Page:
What Does a Dealership Do If Someone Wants to Default on His Car Loan?

March 1, 2018


An automobile repossession is considered a negative credit event and likely will lower your credit score. Although you’re volunteering to return the car, the dealership or creditor can still list it on your credit report as a repossession, according to the Federal Trade Commission (FTC). The repossession will remain on your credit report for seven years and make it difficult to obtain another auto loan, at least initially. The Bankrate website reports that the negative impact of an auto repossession will lessen over time. However, no one can say exactly how long a repossession will affect your credit or your ability to buy another car on credit.


Arranging for a voluntary repossession can provide you with some peace of mind. You may not be able to afford the car because of a job loss or illness and have been struggling to make the payments.


Giving the car back may not end your financial obligation. The FTC reports that the dealership or creditor could hold you responsible for a “deficiency” — the difference between what you still owe on the car and what the dealership or creditor sells it for. Say you owe $12,000 on the loan. The dealer or creditor sells the car at auction for $10,500. That leaves a deficiency balance of $1,500, plus any other fees, such as a fee for early payoff of your financing. If you refuse to pay the difference, the dealer or creditor can file a lawsuit and possibly win a deficiency judgment, according to the FTC.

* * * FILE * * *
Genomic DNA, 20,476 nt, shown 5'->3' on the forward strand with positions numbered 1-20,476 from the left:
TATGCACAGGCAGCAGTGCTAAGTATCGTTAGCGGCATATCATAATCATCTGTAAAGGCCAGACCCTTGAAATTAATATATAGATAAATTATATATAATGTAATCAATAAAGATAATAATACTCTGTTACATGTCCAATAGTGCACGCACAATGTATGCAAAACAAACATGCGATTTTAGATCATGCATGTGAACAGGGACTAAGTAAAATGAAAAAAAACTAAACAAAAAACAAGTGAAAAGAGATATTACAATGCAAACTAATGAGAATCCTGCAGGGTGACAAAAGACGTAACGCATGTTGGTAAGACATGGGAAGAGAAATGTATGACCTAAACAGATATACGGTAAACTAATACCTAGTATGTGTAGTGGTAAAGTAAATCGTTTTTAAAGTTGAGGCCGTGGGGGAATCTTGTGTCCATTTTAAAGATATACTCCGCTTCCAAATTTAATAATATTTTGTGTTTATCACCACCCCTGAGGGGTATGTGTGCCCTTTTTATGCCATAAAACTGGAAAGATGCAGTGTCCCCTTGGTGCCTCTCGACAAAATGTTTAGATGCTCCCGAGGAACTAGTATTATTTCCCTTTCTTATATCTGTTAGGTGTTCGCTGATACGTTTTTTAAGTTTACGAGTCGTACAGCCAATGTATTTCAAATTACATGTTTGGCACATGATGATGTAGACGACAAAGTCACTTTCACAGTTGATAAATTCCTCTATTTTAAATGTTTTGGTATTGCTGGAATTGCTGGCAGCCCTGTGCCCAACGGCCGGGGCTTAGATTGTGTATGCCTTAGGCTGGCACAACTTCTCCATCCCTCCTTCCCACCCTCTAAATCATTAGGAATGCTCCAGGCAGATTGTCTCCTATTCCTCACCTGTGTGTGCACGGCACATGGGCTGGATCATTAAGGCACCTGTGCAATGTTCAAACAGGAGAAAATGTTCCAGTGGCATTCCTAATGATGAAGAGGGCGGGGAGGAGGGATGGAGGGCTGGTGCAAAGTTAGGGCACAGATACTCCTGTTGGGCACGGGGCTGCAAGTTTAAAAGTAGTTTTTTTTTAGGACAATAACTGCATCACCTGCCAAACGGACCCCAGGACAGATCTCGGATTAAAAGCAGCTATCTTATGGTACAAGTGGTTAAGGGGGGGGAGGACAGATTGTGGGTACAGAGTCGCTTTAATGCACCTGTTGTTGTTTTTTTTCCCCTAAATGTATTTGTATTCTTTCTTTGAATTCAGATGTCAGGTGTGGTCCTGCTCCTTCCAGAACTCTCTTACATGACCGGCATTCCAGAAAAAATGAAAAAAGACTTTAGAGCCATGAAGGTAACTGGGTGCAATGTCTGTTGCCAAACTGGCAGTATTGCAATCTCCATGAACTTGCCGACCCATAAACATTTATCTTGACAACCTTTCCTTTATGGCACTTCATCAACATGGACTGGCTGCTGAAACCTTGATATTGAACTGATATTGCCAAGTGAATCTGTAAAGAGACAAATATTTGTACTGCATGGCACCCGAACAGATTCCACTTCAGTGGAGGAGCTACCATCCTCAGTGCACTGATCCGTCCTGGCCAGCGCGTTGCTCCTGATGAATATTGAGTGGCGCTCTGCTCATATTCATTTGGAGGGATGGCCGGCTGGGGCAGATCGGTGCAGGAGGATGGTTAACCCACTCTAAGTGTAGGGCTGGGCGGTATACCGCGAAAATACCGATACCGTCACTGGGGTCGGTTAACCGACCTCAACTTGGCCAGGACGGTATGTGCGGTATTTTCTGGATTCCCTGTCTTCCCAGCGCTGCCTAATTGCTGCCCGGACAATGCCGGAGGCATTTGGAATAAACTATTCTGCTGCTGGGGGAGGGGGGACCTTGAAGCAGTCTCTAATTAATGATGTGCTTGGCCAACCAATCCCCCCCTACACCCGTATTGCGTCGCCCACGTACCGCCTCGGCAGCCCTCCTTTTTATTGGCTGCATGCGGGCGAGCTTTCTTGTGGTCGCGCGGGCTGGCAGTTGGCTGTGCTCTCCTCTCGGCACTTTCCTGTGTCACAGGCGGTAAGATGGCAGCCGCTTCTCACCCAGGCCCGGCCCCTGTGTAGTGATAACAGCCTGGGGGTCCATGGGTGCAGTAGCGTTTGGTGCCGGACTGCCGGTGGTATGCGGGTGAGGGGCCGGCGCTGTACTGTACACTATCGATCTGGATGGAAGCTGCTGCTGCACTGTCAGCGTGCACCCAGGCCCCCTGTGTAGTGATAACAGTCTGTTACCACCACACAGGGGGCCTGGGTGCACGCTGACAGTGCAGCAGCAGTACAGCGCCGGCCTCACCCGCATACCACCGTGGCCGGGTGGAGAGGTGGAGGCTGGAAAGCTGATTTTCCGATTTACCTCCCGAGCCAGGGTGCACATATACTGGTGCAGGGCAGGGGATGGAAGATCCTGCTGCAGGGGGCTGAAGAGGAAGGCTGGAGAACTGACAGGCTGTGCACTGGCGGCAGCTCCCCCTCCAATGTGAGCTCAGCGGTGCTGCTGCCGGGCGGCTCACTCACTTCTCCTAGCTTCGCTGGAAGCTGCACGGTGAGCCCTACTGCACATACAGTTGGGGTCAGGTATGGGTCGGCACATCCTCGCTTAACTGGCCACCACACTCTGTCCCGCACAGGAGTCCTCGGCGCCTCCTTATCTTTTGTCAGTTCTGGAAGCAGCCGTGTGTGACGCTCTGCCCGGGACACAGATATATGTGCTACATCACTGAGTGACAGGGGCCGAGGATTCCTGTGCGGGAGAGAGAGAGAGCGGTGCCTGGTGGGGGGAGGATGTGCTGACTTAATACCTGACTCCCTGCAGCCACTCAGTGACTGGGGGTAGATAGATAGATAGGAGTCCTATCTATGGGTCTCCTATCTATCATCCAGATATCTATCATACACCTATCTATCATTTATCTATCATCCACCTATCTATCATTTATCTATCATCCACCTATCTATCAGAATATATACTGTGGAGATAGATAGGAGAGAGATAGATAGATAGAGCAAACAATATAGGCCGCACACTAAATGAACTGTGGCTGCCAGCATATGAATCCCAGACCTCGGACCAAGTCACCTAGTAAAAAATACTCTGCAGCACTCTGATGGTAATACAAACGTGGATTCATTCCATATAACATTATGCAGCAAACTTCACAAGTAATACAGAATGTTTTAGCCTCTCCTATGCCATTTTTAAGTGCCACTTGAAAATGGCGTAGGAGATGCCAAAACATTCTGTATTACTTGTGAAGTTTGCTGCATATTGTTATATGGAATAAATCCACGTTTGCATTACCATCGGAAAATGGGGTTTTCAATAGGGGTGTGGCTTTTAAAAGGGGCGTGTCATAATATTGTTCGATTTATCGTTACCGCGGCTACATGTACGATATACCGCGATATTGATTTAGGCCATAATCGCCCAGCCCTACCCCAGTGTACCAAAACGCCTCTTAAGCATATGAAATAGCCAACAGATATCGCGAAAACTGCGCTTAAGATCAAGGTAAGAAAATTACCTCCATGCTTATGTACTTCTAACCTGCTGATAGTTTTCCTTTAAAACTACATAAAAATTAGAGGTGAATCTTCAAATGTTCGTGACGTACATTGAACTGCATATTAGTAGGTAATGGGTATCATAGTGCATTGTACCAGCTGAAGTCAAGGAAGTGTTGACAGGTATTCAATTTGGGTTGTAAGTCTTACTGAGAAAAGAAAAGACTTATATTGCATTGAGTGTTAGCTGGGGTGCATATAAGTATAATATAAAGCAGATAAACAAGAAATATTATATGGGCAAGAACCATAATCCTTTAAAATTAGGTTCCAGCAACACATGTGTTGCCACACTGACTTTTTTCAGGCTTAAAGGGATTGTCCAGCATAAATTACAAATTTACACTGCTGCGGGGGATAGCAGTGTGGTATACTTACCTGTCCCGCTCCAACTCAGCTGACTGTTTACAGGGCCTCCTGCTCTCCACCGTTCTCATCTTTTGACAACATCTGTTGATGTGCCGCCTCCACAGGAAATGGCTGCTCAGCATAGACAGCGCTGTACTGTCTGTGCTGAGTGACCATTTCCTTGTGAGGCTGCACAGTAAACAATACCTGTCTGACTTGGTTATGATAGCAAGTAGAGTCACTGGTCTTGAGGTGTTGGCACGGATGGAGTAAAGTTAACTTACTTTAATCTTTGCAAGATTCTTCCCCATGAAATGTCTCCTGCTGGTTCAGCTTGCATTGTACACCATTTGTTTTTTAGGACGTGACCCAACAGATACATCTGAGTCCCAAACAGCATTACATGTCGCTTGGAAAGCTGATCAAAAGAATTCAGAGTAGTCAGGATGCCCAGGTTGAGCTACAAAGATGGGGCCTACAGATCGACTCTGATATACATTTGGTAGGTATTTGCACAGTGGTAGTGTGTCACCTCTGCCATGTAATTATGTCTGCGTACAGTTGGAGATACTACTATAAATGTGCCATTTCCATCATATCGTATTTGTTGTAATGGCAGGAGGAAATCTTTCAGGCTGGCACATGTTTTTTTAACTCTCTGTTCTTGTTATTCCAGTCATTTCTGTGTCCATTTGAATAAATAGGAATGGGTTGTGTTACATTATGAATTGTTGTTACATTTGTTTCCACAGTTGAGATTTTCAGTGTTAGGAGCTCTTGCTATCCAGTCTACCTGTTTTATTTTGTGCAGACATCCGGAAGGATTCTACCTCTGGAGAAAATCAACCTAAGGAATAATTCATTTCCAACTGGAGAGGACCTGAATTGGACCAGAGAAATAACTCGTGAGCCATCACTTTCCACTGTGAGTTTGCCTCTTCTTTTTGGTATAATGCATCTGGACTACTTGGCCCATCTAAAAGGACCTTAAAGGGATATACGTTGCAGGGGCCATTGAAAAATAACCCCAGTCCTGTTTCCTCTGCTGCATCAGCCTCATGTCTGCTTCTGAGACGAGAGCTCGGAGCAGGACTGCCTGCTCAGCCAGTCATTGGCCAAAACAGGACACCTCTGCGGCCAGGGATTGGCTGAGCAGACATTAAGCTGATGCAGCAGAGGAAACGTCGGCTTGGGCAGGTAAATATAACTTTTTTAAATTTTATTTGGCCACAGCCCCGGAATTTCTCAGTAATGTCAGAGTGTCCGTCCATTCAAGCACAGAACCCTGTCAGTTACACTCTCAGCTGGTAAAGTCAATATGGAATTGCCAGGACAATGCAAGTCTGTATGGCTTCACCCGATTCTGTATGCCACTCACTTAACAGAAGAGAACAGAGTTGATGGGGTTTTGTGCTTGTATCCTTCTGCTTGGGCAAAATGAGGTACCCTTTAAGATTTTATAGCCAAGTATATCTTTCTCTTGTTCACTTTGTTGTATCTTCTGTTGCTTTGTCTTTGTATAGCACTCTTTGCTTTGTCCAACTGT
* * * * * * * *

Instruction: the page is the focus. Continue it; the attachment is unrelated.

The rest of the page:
Florida Attorney General Bill McCollum reported in 2010 that the dealer or creditor must act in a “commercially reasonable manner” when selling your car. McCollum reports that the car should not be sold for a price far below fair market value, leaving you with an unreasonable deficiency balance. Specific state laws may vary, but the FTC also reports that the dealer or creditor must act responsibly when selling your car. You should seek advice from an attorney if you feel you’ve been treated unfairly, the FTC advises.


Sell the car instead of surrendering it through a voluntary repossession. The selling price must at least match the balance owed to the lender — or you have to make up the difference with cash.  Selling the car accomplishes your goal of getting rid of it, and by controlling the transaction, you can avoid a deficiency judgment and a repossession on your credit report.


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